3. the fact that S satisfies (i) and (ii) plays a role in S’s systematic subordination, i.e., along some dimension, S’s social position is oppressive, and S’s satisfying (i) and (ii) plays a role in that dimension of subordination.

S is a man if and only if

1. S is regularly and for the most part observed or imagined to have certain bodily features presumed to be evidence of a male’s biological role in reproduction;
2. that S has these features marks S within the dominant ideology of S’s society as someone who ought to occupy certain kinds of social position that are in fact privileged (and so motivates and justifies S’s occupying such a position); and
3. the fact that S satisfies (i) and (ii) plays a role in S’s systematic privilege, i.e., along some dimension, S’s social position is privileged, and S’s satisfying (i) and (ii) plays a role in that dimension of privilege.1

Haslanger’s definitions involve two notions that will need to be elucidated further, the ideas of social positions and structural inequality. I understand social position, as, I believe, does Haslanger, in terms of social structure. And the existence of some positions that are privileged or subordinated relative to others means that the social structure that contains these positions has a structural inequality.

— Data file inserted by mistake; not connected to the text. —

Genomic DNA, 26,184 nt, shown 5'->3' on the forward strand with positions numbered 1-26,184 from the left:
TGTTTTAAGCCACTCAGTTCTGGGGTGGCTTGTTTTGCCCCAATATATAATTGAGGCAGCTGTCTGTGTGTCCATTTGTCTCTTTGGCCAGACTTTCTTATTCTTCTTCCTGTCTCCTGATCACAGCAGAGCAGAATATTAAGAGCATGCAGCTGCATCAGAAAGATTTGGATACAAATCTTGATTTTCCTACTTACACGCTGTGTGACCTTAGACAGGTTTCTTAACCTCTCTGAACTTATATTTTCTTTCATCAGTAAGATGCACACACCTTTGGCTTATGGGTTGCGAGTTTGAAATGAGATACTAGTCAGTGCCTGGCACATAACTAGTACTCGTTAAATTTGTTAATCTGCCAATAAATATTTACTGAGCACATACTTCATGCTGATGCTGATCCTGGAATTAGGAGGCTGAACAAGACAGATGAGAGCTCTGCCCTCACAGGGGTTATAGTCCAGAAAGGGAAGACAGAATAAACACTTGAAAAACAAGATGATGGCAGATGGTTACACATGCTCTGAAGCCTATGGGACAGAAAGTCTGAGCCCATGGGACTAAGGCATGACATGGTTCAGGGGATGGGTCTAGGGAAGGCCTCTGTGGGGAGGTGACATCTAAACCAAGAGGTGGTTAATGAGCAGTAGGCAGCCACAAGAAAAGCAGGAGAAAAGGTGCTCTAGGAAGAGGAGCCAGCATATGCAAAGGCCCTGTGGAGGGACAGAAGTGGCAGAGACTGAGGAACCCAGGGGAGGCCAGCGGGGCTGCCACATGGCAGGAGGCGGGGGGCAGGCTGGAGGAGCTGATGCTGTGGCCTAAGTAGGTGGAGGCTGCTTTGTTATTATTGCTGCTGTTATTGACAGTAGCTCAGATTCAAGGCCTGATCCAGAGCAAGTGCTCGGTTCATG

1.Haslanger, Sally. “Gender and Race: (What) Are They? (What) Do We Want Them To Be?” Noûs, Vol. 34, No. 1, (2000): 31-55,  Page 42

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Home Birth: Increasingly Popular, But Dangerous – The Daily Beast

Oregon doctor Martha Reilly’s hospital often receives home-birth transfers, and she says every OB there has treated a woman rushed in with a dead or severely injured baby. “The death rate that we’re looking at, in terms of preventable deaths, it’s outrageous,” she says.

Home Birth: Increasingly Popular, But Dangerous – The Daily Beast.

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A healer in the king’s court faces a unique challenge. To truly be effective, he or she must think critically. This means often ignoring the dictates of the king’s laws, which may be the cause of illness in the first place. Healers must be savvy enough to recognize that although current conditions are obviously not working, it is by navigating within those conditions that the people will be reached and the medicine delivered on time.  ~Bakano Warrior